Speaking of twists, the band changes up their own music with the release of The Universe in You. “Blue Glass,” one of the album’s singles, exposes listeners to a more “poppy” side of the band. Produced by Cage the Elephant’s Nick Bockrath, it’s no wonder the song is so addictive and catchy. The song tells a story of asking the universe for a sign of what might happen next, ultimately leading to a moment of complete clarity when it gives you what you’ve been looking for. An encouraging song about taking chances and believing something good will happen, “Blue Glass” was a perfect single and introduction to The Universe in You.

Again avoiding the topic of the real world, The Lonely Biscuits talk about the desire to “float in outer space” and run away from reality in “San Francisco.” First released on The San Francisco EP, it’s no surprise this guitar-driven, free-spirited tune made the cut onto The Universe in You. We all experience feelings of unhappiness and getting overwhelmed and when this happens, it can be hard to find motivation. Yet this upbeat, groovy tune doesn’t make you feel bad for wanting to run away from it all. The Lonely Biscuits again take a normally melancholy feeling and put their optimistic, lively twist on it.

Yet some problems are too big and painful to ignore, especially when it comes to heartbreak. Sometimes, this leaves us no choice but to confess our true feelings. “Better” is the classic tale of seeing the person you love with someone else. Someone who isn’t you. Showing the softer, more sensitive side of The Lonely Biscuits, “Better” is a declaration of love. “We should spend life together now / Oh, and you’ll forget about him / I know you better than him,” Wenrich confesses. With a dash of tambourine and a slow fade out at the end, one can’t help but feel sympathy and root for the underdog to get the girl.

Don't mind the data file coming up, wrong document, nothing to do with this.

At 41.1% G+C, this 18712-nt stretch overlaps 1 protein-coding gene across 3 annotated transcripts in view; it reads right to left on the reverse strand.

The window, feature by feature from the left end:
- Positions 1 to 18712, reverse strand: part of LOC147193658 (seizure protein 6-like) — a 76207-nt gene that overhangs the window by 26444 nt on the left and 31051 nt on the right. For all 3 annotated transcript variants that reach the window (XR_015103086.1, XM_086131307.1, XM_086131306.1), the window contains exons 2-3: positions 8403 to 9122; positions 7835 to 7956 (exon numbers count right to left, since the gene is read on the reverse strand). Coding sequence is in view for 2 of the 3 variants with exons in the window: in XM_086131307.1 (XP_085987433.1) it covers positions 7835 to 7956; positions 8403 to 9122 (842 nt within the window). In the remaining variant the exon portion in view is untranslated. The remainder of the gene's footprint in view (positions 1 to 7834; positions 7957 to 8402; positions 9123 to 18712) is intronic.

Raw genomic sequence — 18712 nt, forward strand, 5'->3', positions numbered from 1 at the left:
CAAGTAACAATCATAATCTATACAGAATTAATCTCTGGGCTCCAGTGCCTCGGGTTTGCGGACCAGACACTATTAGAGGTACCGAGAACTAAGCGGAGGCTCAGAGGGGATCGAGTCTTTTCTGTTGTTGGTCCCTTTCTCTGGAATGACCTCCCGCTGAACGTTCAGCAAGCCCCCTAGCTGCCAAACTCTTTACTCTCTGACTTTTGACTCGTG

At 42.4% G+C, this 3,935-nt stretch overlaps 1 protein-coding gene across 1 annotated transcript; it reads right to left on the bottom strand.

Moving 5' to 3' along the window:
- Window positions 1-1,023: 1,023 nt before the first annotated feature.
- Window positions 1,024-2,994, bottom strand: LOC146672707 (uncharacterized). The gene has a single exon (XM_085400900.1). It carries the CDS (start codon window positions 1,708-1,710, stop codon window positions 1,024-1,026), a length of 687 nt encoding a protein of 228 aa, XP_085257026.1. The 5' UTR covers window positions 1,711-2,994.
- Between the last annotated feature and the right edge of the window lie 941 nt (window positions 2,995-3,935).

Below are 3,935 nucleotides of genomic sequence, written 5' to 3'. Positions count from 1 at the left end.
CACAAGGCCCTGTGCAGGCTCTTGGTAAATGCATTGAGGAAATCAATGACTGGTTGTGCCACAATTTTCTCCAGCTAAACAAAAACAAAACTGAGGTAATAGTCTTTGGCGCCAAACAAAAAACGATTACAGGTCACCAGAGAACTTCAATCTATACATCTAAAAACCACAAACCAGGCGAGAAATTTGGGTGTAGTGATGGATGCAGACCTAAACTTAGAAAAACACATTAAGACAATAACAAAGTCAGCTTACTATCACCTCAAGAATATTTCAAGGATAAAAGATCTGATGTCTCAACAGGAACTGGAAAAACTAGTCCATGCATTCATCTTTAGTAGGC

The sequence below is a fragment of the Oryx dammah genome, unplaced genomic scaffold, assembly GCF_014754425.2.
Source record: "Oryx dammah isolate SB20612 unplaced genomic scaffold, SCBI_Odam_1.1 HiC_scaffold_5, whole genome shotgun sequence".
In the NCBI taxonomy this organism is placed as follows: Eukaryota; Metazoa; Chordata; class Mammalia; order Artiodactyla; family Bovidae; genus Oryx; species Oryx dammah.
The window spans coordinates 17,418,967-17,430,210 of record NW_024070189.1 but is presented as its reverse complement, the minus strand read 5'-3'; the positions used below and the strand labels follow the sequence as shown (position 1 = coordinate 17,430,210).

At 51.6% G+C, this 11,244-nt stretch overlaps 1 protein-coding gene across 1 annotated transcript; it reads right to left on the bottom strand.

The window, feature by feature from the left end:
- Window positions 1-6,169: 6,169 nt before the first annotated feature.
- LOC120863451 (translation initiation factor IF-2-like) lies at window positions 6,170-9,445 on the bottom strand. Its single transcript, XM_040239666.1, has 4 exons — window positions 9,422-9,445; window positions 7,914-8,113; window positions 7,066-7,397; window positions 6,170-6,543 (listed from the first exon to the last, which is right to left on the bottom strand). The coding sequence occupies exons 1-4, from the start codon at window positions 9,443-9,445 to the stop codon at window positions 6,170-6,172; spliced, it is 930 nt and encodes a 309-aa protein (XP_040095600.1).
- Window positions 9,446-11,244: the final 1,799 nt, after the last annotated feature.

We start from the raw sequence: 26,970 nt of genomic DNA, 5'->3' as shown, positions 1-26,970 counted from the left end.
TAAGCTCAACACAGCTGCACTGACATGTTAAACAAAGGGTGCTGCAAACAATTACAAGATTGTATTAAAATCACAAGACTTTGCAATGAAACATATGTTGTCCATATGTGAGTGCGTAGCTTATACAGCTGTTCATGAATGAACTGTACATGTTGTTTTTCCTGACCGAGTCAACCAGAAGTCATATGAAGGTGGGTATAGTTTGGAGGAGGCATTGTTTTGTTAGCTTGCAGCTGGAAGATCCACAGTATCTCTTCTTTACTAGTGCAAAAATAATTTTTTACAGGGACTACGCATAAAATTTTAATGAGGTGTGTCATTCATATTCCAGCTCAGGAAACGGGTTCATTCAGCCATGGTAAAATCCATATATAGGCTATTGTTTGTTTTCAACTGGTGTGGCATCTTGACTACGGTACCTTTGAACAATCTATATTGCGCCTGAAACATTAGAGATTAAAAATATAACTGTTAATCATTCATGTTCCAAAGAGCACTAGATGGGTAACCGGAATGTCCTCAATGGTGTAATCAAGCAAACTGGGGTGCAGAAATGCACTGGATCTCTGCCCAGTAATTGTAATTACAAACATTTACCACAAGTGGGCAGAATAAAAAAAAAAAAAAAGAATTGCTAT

And yet again, The Lonely Biscuits balance out a bleak song with an optimistic, hopeful tune. Just by looking at the title, “You Are OK” is exactly what you think it would be: A song offering a gleam of hope amidst life’s chaos. Sometimes nothing makes sense and you’re simply trying to make it day-by-day, but “You Are OK” encourages listeners not to dwell on all that negative mumbo-jumbo. The lyricism about growing up is what makes “You Are OK” another one of my personal favorites. With talk of playing with his dog Riley and seeing his grandpa relaxing in an easy chair, Wenrich talks about all the little things in life that make it not so bad after all. And that’s a lesson every one of us can learn.